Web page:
It isn’t doing the Thing it does and many, many people are desperate to get the Thing for important money reasons.

You are supposed to bring the System up.

The suits, who are measured on money stuff they can’t do without the Thing, feel terrified. They feel helpless. They can’t bring the System up, they need you to do that. You geeks want to concentrate, think silently, occasionally type things and mutter to each other. That is useless on the big conference call and just inspires anxiety. The day job of a suit usually involves being informed and making decisions – and they can’t do either.

Here is how you do a crisis call right:

1. There is a suit facing call and a geek facing call. Geek talk isn’t the same as suit talk. Perfectly reasonable geek talk (“a reboot will cause us to lose unsaved data”) cause suits to overreact and cause more problems.
2. The talkiest nerd gets to be in charge of communication. That’s their job, not troubleshooting.
3. They go back and forth, figure out status and direction and make real estimates. They give regular updates to suits and give direction to the geeks.

Two Calls

It’s important that you tell people status – if you don’t promise status at regular intervals, they will try their best to go find things out or try to help. They will interrupt the people doing the work so that they can get information they need to deal with their immediate problems.

Geeks get angry when questions interrupt troubleshooting because they think the problem is that the System is down. That isn’t really the problem – no one cares about the System but the geeks. The problem is that the Thing isn’t happening. If they could get the Thing without the System, they would – and that might be a solution you can offer.  The suits may be very happy with you taking a long time to fix the System if you can give them the Thing at regular intervals or on demand until the System is back up.

Folks at Krispy Kreme don’t care about the beautiful donut glazing machine as much as they care about devouring delicious hot donuts.

The Talkiest Nerd does the talking

The talkiest nerd can fulfill a very important role by giving status, information and choices to the suits. Let the suits actually make choices based on good information! They should make those decisions so they can make the money stuff happen! The whole reason suits employ geeks is because they need the Thing to make the money stuff happen – they need to know that they aren’t going to get the Thing for at least 4 hours because then they can tell customers to be calm, they are going to get compensated – or they can tell customers don’t worry – we’ll have the Thing within 4 hours.

Timely Updates

Another important point here is Timely updates. Set a schedule and then keep to it. If you say I’ll give you updates on this conference call every 30 minutes or every 15 minutes, then do it. The talkiest nerd can interrupt everyone 5 minutes before on the geek call and make sure they’ve got a good handle on things so they can give a real status.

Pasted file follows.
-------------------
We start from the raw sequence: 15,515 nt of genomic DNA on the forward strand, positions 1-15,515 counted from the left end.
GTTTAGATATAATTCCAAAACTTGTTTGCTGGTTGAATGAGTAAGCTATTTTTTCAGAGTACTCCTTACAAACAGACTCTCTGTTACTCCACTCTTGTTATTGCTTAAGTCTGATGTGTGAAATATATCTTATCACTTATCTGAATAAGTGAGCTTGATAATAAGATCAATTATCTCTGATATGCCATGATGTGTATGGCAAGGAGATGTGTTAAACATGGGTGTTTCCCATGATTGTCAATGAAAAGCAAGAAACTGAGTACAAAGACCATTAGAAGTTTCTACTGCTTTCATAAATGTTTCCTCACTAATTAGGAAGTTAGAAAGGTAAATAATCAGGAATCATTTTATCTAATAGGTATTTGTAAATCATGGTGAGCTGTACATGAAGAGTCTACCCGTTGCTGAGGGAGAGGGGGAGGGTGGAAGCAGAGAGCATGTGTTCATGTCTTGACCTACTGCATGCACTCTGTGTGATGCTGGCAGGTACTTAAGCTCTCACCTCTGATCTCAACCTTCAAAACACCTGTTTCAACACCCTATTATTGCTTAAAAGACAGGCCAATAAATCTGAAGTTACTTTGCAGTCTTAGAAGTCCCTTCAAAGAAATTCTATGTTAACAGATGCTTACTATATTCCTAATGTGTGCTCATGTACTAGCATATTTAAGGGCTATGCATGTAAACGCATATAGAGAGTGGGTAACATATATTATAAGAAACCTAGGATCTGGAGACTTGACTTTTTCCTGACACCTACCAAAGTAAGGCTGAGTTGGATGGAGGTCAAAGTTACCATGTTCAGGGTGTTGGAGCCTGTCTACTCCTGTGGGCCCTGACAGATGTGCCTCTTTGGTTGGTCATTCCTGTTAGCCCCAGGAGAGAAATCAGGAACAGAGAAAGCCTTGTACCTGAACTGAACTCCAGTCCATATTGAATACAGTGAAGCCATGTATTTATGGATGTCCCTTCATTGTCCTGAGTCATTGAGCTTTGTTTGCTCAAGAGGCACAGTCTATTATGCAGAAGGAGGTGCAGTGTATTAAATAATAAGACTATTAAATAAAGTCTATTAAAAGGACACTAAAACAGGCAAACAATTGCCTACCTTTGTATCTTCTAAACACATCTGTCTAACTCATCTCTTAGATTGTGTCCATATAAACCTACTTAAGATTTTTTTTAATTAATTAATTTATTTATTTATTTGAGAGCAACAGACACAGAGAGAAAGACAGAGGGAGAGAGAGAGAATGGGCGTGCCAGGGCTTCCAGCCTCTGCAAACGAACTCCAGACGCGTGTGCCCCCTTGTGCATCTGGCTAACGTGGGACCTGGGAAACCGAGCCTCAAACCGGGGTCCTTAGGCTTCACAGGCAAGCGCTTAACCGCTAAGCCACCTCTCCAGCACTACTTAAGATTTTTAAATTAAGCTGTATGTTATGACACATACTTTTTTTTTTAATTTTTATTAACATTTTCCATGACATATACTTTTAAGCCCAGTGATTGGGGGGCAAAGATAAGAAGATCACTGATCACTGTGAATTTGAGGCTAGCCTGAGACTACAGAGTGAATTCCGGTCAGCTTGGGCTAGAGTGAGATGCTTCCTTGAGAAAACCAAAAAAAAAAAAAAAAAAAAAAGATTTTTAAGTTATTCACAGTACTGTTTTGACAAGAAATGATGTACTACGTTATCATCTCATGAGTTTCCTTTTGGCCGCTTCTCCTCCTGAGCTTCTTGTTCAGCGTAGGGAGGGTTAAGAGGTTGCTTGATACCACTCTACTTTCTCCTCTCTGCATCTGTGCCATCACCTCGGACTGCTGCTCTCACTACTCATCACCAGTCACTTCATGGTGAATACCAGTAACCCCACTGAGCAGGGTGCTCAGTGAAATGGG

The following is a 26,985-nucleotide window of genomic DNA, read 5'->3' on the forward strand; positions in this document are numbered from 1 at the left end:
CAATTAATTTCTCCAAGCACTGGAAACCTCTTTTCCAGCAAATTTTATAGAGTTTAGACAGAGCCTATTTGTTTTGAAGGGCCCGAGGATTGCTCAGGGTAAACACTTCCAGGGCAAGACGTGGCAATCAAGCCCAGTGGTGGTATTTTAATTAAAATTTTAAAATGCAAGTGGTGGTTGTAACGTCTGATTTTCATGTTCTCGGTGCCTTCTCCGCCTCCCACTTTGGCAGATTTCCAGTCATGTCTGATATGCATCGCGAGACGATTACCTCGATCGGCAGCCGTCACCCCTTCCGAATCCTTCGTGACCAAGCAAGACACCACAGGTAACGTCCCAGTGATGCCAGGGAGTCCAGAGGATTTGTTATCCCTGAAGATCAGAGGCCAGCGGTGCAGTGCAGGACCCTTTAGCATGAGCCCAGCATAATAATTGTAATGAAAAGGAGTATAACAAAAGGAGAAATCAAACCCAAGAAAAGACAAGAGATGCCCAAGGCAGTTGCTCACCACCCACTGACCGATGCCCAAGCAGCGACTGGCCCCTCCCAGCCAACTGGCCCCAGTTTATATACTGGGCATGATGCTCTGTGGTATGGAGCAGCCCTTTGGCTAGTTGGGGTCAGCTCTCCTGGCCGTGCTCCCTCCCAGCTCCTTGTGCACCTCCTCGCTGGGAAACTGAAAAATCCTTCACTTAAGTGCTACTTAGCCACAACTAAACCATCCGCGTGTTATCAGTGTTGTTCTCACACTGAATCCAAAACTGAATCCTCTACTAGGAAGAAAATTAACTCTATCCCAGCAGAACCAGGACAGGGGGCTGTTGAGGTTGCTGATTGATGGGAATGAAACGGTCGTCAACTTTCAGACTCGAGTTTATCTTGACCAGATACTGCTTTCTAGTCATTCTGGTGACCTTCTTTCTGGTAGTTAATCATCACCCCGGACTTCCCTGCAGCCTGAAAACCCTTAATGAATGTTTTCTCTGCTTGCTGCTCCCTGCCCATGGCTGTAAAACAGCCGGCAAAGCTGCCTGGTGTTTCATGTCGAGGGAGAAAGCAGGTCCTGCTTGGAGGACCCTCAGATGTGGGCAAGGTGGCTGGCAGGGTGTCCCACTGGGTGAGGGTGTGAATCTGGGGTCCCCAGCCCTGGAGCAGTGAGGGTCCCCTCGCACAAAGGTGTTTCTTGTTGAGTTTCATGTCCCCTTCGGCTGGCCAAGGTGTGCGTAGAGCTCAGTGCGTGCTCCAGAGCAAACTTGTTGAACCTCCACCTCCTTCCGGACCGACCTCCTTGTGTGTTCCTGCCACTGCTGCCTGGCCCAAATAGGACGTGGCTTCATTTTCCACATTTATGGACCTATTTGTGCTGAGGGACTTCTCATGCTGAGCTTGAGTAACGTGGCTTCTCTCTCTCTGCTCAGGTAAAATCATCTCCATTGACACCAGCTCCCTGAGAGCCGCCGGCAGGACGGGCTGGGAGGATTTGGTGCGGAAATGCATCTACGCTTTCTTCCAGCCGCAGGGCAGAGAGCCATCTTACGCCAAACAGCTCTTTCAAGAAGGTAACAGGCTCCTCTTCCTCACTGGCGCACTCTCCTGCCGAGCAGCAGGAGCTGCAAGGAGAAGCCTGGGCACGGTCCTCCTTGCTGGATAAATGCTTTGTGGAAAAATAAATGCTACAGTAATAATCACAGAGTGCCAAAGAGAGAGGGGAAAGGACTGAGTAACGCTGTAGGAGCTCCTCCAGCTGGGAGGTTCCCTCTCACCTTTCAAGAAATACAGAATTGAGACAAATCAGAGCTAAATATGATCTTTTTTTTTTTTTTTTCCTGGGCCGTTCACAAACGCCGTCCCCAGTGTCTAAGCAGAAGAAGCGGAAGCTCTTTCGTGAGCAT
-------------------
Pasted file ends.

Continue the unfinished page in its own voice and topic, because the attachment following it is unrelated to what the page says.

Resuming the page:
The reason you make Timely updates is so that people can deal with silence. The big worry is that no one is working on things or that they are working on the wrong thing. Remember, the suits are feeling an unwelcome sense of helplessness. They can deal with silence if they know that they need to be back on the call at X time to get the next status.

It is important to give them some chill so that they can go and do the very important work of handling the downstream problems of the Thing not happening. They can go work on that knowing what’s happening in the next 30 minutes.

Things To Say

  • We have X people looking at the issue and this is our Y priority.
  • We have an idea what the issue is and we are testing it to make sure we are fixing the right thing.
  • It will take about X minutes to confirm and we’ll next update you with status at 11:45.
  • We were wrong and now we think the problem is X and we’re testing that idea.
  • We think we know what’s wrong. Here is an ELI5 short description and here are two ways we think we can solve the problem. Here are the high level time and danger trade offs in those solutions and here is the one the geeks recommend for the following reasons. (Let them actually make an informed choice here)
  • We don’t have any updates right now. This is tricky and X people are discussing the best next steps. We don’t see how we can get this solved before our next status update at 12:30, but we’ll blast out a message if anything changes drastically.
  • We’re manually handling a certain type of problem – please put a list together of the clients you want ordered by priority and we’ll handle them in that order and let you know when each is done.
  • The problem should be wrapped up in X minutes and we will handle any other issues resulting afterwards.
  • Tomorrow we will be rested and have a thorough look into what went wrong, how it wasn’t caught earlier, what warnings we can put in and how we can handle it better next time.

Why should you believe me?

Since 2003 I’ve worked in finance and technology, often as the face of technology to the business. Things have gone wrong and I’ve seen good communication and bad communication. In places where the business trusts tech to handle a crisis, these kinds of patterns have worked. I’ve also worked in places where there was a terrible relationship between technology and the business: patterns like these helped improve things.